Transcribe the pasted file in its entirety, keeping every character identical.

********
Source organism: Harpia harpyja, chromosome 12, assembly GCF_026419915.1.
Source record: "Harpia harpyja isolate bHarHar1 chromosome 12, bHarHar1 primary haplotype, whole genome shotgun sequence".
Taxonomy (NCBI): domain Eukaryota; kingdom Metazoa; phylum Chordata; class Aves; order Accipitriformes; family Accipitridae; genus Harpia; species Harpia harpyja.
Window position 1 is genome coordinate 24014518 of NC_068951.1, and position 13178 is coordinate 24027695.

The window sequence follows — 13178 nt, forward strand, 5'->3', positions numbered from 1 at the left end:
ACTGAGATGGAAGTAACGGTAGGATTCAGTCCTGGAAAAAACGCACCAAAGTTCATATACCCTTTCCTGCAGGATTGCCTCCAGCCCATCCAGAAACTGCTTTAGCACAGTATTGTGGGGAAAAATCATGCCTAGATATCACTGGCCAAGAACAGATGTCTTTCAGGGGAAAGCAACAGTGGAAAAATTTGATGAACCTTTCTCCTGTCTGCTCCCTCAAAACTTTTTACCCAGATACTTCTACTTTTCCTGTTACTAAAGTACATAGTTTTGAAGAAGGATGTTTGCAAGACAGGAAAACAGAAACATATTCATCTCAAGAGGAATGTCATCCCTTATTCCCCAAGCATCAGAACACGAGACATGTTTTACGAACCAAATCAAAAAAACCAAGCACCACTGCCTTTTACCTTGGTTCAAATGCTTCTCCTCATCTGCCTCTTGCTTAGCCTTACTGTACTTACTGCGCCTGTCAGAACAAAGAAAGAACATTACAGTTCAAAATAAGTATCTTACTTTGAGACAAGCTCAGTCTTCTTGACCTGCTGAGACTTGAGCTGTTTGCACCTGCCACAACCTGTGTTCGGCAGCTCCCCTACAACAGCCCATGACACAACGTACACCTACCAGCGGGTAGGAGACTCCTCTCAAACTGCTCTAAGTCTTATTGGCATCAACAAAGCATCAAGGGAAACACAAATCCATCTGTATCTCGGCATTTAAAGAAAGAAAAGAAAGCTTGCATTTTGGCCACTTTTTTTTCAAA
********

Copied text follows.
Source organism: Harpia harpyja, chromosome 12, assembly GCF_026419915.1.
Source record: "Harpia harpyja isolate bHarHar1 chromosome 12, bHarHar1 primary haplotype, whole genome shotgun sequence".
Taxonomy (NCBI): domain Eukaryota; kingdom Metazoa; phylum Chordata; class Aves; order Accipitriformes; family Accipitridae; genus Harpia; species Harpia harpyja.
Window position 1 is genome coordinate 24014518 of NC_068951.1, and position 13178 is coordinate 24027695.

The window sequence follows — 13178 nt, forward strand, 5'->3', positions numbered from 1 at the left end:
ACTGAGATGGAAGTAACGGTAGGATTCAGTCCTGGAAAAAACGCACCAAAGTTCATATACCCTTTCCTGCAGGATTGCCTCCAGCCCATCCAGAAACTGCTTTAGCACAGTATTGTGGGGAAAAATCATGCCTAGATATCACTGGCCAAGAACAGATGTCTTTCAGGGGAAAGCAACAGTGGAAAAATTTGATGAACCTTTCTCCTGTCTGCTCCCTCAAAACTTTTTACCCAGATACTTCTACTTTTCCTGTTACTAAAGTACATAGTTTTGAAGAAGGATGTTTGCAAGACAGGAAAACAGAAACATATTCATCTCAAGAGGAATGTCATCCCTTATTCCCCAAGCATCAGAACACGAGACATGTTTTACGAACCAAATCAAAAAAACCAAGCACCACTGCCTTTTACCTTGGTTCAAATGCTTCTCCTCATCTGCCTCTTGCTTAGCCTTACTGTACTTACTGCGCCTGTCAGAACAAAGAAAGAACATTACAGTTCAAAATAAGTATCTTACTTTGAGACAAGCTCAGTCTTCTTGACCTGCTGAGACTTGAGCTGTTTGCACCTGCCACAACCTGTGTTCGGCAGCTCCCCTACAACAGCCCATGACACAACGTACACCTACCAGCGGGTAGGAGACTCCTCTCAAACTGCTCTAAGTCTTATTGGCATCAACAAAGCATCAAGGGAAACACAAATCCATCTGTATCTCGGCATTTAAAGAAAGAAAAGAAAGCTTGCATTTTGGCCACTTTTTTTTCAAA